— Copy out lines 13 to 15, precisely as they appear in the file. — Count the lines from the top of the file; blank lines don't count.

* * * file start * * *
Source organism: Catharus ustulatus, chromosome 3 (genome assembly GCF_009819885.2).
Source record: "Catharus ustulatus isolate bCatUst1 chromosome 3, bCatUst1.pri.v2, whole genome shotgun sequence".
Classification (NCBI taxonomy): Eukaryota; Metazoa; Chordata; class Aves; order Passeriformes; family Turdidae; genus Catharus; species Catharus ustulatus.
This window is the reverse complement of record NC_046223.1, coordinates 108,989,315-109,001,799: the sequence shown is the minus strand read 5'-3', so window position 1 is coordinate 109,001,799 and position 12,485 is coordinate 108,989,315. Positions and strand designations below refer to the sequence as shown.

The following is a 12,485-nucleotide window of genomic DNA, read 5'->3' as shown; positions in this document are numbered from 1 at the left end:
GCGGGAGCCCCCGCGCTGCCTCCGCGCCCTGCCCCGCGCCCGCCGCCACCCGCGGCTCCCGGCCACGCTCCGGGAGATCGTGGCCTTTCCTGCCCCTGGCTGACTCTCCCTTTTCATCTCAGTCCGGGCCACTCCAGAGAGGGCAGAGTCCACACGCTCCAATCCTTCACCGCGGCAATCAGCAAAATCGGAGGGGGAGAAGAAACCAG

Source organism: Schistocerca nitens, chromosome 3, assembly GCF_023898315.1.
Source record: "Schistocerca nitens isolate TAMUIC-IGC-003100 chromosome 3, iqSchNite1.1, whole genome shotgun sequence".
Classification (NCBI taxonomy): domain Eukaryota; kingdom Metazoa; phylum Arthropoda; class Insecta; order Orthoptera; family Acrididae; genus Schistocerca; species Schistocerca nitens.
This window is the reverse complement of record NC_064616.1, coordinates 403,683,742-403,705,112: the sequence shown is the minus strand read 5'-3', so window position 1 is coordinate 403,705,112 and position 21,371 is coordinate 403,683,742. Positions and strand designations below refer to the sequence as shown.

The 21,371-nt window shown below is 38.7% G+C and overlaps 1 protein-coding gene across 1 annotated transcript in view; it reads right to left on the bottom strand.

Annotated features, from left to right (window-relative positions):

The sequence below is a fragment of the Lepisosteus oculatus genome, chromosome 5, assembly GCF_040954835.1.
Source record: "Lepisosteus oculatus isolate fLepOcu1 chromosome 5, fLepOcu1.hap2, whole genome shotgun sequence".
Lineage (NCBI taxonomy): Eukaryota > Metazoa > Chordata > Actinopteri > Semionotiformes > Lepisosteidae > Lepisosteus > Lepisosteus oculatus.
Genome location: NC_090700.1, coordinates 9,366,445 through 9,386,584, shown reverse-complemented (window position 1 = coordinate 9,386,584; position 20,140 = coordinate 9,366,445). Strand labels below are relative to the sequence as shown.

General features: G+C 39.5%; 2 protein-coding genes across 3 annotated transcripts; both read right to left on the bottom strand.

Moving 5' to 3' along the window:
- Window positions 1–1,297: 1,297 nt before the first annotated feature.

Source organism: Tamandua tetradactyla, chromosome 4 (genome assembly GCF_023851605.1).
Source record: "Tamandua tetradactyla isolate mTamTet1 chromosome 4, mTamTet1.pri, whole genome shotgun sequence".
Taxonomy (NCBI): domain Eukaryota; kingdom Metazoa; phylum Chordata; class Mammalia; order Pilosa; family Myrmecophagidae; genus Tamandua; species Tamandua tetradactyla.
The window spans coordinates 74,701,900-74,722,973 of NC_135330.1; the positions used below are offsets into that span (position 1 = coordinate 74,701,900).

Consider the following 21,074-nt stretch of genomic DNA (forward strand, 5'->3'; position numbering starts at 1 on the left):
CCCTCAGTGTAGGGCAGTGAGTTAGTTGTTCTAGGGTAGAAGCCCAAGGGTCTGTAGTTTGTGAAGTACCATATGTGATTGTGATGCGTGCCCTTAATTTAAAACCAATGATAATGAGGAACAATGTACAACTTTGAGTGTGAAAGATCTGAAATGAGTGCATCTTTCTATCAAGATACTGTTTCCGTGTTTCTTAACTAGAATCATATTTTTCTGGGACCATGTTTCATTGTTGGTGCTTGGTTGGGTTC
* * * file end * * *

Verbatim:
The sequence below is a fragment of the Lepisosteus oculatus genome, chromosome 5, assembly GCF_040954835.1.
Source record: "Lepisosteus oculatus isolate fLepOcu1 chromosome 5, fLepOcu1.hap2, whole genome shotgun sequence".
Lineage (NCBI taxonomy): Eukaryota > Metazoa > Chordata > Actinopteri > Semionotiformes > Lepisosteidae > Lepisosteus > Lepisosteus oculatus.